Willie Taggart never runs out of ways to make a point.
He showed up for the first day of fall practice at USF wearing a blue auto mechanic's shirt with the nametag "Willie" on it.
Taggart wasn't going to repair his car.
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He is more concerned about fixing the USF football program he inherited last winter after Skip Holtz was fired.
It needs a massive overhaul, which is a reason school officials hired the former Manatee High quarterback.
His resume is filled with fixer-up stories.
When his players want something like a number change, Taggart often responds with the same statement:
"I always tell them you want something, do something. You want me to give you something, you do something," Taggart says.
The coach also is from the no-pain, no-gain school of thought.
"You have a low pain threshold you are going to find it hard to play at the University of South Florida. Success is at the end of pain. Enjoy the challenge," he says.
"Do something" has become the Taggart mantra. He got it from Demetrius Murray, his former teammate at Manatee.
"He always used to say 'Do something,'" Taggart recalls. "To me, that is life. You want something, you've got to do something. You can't sit back and wait for someone to do it for you. That's what I want from our football team. Do something. Don't blame anybody. That is our foundation -- 'Do something.'"
Taggart learned about doing things from working the fields of Palmetto as a kid helping his migrant parents put food on the table. It seemed as if he picked every fruit imaginable.
"I knew that was something I didn't want to do for the rest of my life," Taggart says.
When he showed up at Manatee to play quarterback, coaches wondered how this stringbean kid was going to help. And he was following Tommie Frazier, who had become a legend in his own time.
But Taggart didn't flinch. He engineered the team a state title as a junior in 1992 and took the Hurricanes back to the state championship game the next year.
Taggart was a four-year starting quarterback at Western Kentucky and set 11 records there. He was an assistant coach at Stanford under Jim Harbaugh when they turned that laughingstock program into a national contender.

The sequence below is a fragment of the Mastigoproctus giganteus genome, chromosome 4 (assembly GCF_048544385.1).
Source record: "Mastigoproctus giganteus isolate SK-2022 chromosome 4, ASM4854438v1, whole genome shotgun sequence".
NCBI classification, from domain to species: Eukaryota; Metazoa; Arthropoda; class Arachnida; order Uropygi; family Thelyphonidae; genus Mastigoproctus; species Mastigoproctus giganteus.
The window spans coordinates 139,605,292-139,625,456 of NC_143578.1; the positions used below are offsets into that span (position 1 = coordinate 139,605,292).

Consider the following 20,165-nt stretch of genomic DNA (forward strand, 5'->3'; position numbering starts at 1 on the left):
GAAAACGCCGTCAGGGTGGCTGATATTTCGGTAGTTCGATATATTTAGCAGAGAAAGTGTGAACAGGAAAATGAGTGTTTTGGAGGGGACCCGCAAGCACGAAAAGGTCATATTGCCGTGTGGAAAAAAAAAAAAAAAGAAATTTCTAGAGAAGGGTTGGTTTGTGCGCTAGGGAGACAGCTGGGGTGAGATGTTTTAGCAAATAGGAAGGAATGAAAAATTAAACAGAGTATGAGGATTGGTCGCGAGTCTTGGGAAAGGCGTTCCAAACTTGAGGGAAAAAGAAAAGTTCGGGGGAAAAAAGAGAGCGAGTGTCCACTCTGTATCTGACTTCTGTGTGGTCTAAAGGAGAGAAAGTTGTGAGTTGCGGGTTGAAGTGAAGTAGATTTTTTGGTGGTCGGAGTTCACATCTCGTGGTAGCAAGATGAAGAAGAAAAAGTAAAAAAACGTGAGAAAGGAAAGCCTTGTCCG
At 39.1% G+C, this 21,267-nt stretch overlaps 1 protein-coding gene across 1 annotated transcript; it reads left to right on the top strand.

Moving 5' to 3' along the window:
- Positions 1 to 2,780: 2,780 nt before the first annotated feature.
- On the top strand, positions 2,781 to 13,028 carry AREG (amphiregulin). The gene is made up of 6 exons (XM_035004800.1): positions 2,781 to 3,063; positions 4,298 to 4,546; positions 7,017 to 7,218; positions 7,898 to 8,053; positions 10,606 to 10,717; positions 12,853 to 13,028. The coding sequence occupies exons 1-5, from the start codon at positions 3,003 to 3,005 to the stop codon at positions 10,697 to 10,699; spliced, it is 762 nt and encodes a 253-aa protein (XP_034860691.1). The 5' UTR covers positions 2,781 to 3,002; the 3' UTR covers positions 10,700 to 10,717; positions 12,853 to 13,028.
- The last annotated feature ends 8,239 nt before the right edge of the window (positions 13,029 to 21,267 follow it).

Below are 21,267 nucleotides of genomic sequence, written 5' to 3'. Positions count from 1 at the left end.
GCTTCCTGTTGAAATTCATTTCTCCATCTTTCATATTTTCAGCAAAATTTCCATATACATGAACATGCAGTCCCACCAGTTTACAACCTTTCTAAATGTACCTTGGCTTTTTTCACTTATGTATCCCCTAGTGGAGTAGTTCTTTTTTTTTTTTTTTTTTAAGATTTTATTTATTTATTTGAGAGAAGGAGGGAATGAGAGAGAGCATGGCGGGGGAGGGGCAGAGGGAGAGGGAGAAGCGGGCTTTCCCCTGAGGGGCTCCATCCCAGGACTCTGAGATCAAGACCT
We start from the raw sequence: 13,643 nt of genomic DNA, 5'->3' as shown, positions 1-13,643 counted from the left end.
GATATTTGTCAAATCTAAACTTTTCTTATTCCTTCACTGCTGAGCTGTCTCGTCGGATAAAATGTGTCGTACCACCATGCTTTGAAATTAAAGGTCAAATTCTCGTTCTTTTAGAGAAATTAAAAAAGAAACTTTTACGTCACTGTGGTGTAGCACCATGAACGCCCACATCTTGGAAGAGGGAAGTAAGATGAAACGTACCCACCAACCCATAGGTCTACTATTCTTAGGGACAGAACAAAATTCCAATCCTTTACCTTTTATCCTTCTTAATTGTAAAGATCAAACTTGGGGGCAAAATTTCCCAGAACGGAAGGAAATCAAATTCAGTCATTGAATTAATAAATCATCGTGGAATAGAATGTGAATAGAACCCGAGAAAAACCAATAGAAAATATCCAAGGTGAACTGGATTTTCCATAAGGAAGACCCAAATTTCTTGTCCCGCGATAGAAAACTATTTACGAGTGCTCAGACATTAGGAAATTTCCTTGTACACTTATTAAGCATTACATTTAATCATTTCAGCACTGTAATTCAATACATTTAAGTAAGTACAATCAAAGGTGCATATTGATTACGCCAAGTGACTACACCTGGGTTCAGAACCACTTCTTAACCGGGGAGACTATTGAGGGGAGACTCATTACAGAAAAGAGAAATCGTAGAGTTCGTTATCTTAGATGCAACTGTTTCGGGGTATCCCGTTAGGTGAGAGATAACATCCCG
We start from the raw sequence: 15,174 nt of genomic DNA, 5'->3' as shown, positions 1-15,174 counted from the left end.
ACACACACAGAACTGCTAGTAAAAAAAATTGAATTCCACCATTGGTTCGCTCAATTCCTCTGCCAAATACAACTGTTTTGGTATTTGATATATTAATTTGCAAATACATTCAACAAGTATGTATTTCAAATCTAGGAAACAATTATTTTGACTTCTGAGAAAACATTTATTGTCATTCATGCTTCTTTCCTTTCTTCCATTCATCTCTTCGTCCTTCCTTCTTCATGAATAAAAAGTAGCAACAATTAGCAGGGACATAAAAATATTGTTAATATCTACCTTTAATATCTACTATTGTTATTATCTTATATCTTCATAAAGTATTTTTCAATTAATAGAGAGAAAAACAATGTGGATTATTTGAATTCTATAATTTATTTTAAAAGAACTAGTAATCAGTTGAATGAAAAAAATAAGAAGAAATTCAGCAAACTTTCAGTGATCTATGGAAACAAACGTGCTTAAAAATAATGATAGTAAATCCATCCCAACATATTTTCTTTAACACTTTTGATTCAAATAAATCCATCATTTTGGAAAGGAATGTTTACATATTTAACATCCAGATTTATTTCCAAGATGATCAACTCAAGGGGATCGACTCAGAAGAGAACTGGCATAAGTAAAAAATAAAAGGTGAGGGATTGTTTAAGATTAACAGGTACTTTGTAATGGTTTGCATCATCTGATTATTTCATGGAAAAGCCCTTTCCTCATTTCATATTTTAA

He went back to WKU to take over a program that had lost 20 straight games and he went 14-6 in his final 20. He took the program to its first bowl game.
That's doing something.
Now he is at USF facing a monumental task.
USF assistant coach Ray Woodie, who was a head coach and player at Palmetto and Bayshore high schools, knows all about Taggart. He can see how his youth played a role in his demeanor.
"Coach Taggart learned about hard work because no one gave him anything growing up in Palmetto. He didn't have a gold spoon in his mouth," Woodie says. "He is always putting our players in adverse situations to see how they respond because he faced adversity every day. He teaches them to be blue collar and come in and work every day. You think a day is going to be a certain way and when it's not, he wants to see how you bounce back."
Taggart was bouncing back every day as a kid, working the fields, trying to make himself a great football player and, on some days, just trying to find food to eat.
Not that long ago, USF was considered the fastest rising new college football program in country. Now it's at a crossroads, and Taggart has been asked to save it.
Conference realignments have slowed to a near halt. USF lost the ground it gained when Lee Roy Selmon played an instrumental role in getting the program into the Big East, which was a Bowl Championship Subdivision conference.
Next year, there will be no BCS, just the so called Big Five. The American Athletic Conference, USF's new home, is on the outside looking in.
USF officials are asking Taggart to "do something" about that; they believe he can. It's why they hired him.
Woodie says Taggart has the personality to get people to respond and work for the common good of the team.
"He is a player's coach and really a good person. The kids know he is for them and not just trying to put a resume together," Woodie says. "He is cool, calm and collected and knows how to build a program from the ground up. Coach Taggart has a unique style. It comes from his life and working and playing for the Harbaugh family."
Henry Lawrence, Manatee County's most successful NFL player with three Super Bowl rings, grew up working the fields with Taggart's parents. He says they instilled a work ethic in their son that has made him successful.
"Willie Taggart is an awesome coach. I don't think it will take three to four years to turn it around at USF," Lawrence says. "He learned from the best, and he learned about hard work from mom and dad. He has the right formula. I worked the fields with his parents, picking oranges, tomatoes, potatoes and cucumbers. We would leave Florida in June and work our way up to New York and come back in November. Willie is not
afraid of work."
Taggart needs to do more than just win. He has to help the fan base grow to where the Bulls will be the first choice when one of those Big Five conferences expands.
He has to convince recruits that choosing USF over a Big Five school is the right choice. He has to be a man for all seasons.
He has to attract attention and to win.
It will take a lot of work, but Taggart is a workaholic.
He appears to be a genius when it comes to igniting enthusiasm.
At training camp in Vero Beach one day, Taggart woke his players up at 3 a.m. to conduct an unannounced practice. He wanted to see how they react to uncomfortable situations and test how they deal with adversity.
He said later it was one of the best practices he has ever had.
Oh, he gave them time off to go the beach.
"We always talk about how you either get better or you get worse. No one stays the same," Taggart says.
It's all about doing something.